Premium Rush (2012) a (very) Belated Review

There was a time when I would have described myself as something of a movie snob. I enjoyed the hell out of watching films, mind you, but I was the sort of fan who would nitpick all the faults I’d see in films, even the ones I adored.

As I’ve grown older, I’ve mellowed out considerably. As an author, I know the hard work that goes into making something and I know that as a creator you simply can’t do everything you want with whatever work you’re involved in. Sometimes, you may be a victim of a time crunch. Other times, you simply miss out on something that others may notice (the dreaded not quite seeing the forest for the trees cliche). Other times you did the best you could and need to let a project go -you can literally spend your whole life revising and revising and revising a work if you let yourself.

Anyway, long story short, the 2012 film Premium Rush was on yesterday on one of the premium cable stations and I started watching it and damned if I didn’t find it interesting enough to keep watching it through.

Here’s the movie’s trailer:

Let me state up front: This is a popcorn film through and through. There’s no intention, by the actors, producers, directors, and screenwriters, to make something deep which explores the human condition.

The story involves Wilee (as in Wile E. Coyote) a bike courier (Joseph Gorden-Levitt, enjoyable as our protagonist) versus Bobby Monday, a corrupt cop (Michael Shannon, not quite chewing all the scenery and never presented as too terribly evil… but evil enough) who hides his true identity behind the phony name Forrest J. Ackerman (a nice, though coming out of nowhere in-joke for movie fans).

Wilee is hired to deliver a letter and Bobby Monday very much needs to intercept it and get his hands on it.

The movie involves the efforts by both to take care of this McGuffin letter.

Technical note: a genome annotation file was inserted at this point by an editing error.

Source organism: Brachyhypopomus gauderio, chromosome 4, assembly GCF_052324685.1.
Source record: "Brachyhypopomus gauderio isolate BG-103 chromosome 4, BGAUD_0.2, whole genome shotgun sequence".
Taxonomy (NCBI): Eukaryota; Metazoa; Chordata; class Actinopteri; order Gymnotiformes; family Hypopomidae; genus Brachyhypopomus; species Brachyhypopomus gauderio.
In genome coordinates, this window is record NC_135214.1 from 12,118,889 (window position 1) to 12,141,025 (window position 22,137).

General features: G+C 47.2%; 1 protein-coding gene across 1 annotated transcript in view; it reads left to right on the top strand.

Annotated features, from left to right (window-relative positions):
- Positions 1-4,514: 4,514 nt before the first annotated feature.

I won’t get into too many spoilers about what the letter has -this is explained, naturally, in the course of the movie- but suffice to say there’s a noble reason to deliver the letter and an evil reason by our corrupt cop to get his hands on it.

The movie could have been dark, presenting the villain as an out of control killer and New York as a slaughter ground for bike couriers, but instead decided to go for a much lighter presentation. The film is amiable, surprisingly so, and the interactions between Wilee and Bobby Monday are often semi-humorous, though the tension is always there.

The only debit I’d place on the film is that, like the Road Runner cartoon character Wilee’s name is based on, there isn’t much “there” there. The plot is pretty simple, the various characters’ motivations too, and by the time the story unfurls, one can’t help but feel the movie would -and maybe should- have been much shorter. To expand the time, the film often goes back in time to fill us in on events which led to where we are “now”. At times its interesting though at times these little past interludes feel like they break up the movie’s momentum.

The director/co-writer of the film is David Koepp, who is perhaps best known for screenplays rather than direction. Among the movies he’s written screenplays for are Jurassic Park, Carlito’s Way, Mission Impossible, and the Sam Raimi directed Spider-Man. Most recently he directed the suspense/horror film You Should Have Left with Kevin Bacon. He does a decent job here, clearly showing us the action and immersing us in this version of New York City, full of people and buildings and cars… plenty of obstacles your average bike courier has to deal with.

Again, while the film may not be a masterpiece of cinema, its a pleasant enough time killer with a pleasant cast of characters. You could do far worse than spend a quiet afternoon watching Premium Rush.